FTC alleges “The Credit Game” broke the rules governing credit repair
The FTC’s latest credit repair case alleges that the creators of The Credit Game falsely promised to help people quickly boost their credit scores and misled them to think they could make millions by running their own credit repair companies. The defendants even went so far as to urge people to invest their COVID-19 government benefits in this supposed money-making opportunity.
The lawsuit charges Michael Rando, his wife, Valerie Rando, and seven of their companies with violating multiple consumer protection laws, including the Credit Repair Organizations Act (CROA) and the Telemarketing Sales Rule (TSR). At the FTC’s request, a federal court has frozen the defendants’ assets, appointed a receiver, and ordered them to cease their allegedly illegal operations pending further proceedings in the case.
According to the complaint, the Florida-based defendants have operated an unlawful credit repair business since at least 2019, first under the name Wholesale Tradelines, then as The Credit Game. It alleges that through YouTube videos, websites, emails, and telemarketing, they falsely claimed they could boost peoples’ credit scores by hundreds of points in as little as 45 days, remove negative items from a credit report, and cause a third party’s positive credit history to appear on — and improve — someone’s poor credit report through a practice known as “credit piggybacking.”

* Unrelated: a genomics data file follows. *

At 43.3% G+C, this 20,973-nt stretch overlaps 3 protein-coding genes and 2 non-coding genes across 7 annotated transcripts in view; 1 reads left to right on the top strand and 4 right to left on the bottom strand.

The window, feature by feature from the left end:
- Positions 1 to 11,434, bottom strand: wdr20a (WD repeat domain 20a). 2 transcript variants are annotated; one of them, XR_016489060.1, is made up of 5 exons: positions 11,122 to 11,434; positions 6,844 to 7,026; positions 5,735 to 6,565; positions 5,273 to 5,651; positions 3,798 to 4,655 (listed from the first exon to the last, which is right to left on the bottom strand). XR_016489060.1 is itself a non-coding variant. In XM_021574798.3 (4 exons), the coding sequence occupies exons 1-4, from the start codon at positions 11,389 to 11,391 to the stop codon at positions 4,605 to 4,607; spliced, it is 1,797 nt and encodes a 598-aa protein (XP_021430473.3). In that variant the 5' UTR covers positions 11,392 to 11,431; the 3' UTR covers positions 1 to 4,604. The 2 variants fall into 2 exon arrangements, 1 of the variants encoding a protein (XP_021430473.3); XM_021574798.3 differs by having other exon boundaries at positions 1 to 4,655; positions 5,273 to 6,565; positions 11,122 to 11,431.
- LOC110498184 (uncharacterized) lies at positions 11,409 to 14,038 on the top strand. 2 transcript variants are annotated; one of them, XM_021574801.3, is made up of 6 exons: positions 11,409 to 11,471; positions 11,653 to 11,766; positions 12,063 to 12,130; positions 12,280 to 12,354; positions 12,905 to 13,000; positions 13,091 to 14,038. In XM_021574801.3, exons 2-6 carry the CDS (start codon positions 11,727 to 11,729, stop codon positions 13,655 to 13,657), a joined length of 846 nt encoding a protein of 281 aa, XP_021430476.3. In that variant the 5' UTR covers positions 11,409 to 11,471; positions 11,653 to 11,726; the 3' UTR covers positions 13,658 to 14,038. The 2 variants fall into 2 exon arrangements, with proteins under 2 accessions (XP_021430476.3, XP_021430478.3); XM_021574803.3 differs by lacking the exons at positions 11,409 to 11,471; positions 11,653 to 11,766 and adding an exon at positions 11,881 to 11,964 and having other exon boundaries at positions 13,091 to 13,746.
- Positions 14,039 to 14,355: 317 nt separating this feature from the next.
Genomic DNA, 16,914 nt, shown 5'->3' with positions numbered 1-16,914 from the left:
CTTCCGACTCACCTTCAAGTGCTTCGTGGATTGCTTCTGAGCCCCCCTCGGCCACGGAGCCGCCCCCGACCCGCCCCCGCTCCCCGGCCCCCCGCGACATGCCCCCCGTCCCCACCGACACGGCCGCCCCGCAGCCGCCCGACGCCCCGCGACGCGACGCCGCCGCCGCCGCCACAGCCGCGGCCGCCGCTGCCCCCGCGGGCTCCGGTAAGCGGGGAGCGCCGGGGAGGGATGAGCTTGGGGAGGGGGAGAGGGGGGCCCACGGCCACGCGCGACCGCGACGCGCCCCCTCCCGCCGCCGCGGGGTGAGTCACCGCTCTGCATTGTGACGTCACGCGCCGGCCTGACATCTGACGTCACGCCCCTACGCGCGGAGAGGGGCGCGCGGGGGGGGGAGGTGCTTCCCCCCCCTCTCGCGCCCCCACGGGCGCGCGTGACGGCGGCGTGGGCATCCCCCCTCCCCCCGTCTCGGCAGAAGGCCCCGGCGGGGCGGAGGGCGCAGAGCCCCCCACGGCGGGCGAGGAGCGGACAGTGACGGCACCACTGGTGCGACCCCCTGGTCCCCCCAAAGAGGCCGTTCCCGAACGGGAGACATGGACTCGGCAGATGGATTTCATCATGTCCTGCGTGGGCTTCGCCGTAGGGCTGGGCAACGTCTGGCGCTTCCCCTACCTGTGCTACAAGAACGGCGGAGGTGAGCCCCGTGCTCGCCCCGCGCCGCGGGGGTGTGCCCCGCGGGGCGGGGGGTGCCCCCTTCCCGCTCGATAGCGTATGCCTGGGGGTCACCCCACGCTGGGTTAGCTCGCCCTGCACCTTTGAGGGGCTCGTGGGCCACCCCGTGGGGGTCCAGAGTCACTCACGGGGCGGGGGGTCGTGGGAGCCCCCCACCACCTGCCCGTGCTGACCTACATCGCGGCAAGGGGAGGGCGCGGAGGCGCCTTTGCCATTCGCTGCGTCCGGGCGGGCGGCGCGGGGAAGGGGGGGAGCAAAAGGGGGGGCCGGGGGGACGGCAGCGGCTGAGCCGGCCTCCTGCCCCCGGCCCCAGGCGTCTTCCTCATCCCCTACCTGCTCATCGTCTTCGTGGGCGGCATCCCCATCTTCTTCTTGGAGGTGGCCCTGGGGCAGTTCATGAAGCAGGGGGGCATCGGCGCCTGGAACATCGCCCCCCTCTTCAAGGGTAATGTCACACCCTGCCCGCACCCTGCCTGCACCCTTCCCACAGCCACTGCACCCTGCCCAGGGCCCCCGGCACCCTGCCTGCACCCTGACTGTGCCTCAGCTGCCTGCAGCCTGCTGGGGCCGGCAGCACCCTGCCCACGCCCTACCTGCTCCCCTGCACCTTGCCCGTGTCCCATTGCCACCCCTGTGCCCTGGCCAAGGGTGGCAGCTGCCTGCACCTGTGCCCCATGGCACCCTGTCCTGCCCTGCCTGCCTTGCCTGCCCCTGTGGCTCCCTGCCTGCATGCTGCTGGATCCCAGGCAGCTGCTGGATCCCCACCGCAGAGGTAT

But the FTC says the defendants misled and deceived people: credit repair companies can’t legally remove accurate and timely negative information from a credit report. And, the FTC says, the defendants’ “services” included filing bogus identity theft reports with the FTC that falsely claimed that people’s debts resulted from identity theft, providing false information to credit bureaus, and encouraging their customers to lie to credit bureaus, all of which is illegal.
In addition, the complaint charges the defendants pitched a bogus business opportunity for people to set up credit repair companies of their own. As part of their sales pitch, they allegedly used false and misleading earnings claims, telling one undercover FTC investigator they could make “tens of thousands” of dollars every month. According to the complaint, the defendants urged people to “invest” their government COVID-19 benefits — stimulus checks and child tax credits — in the supposed opportunity.
Article By Seena Gressin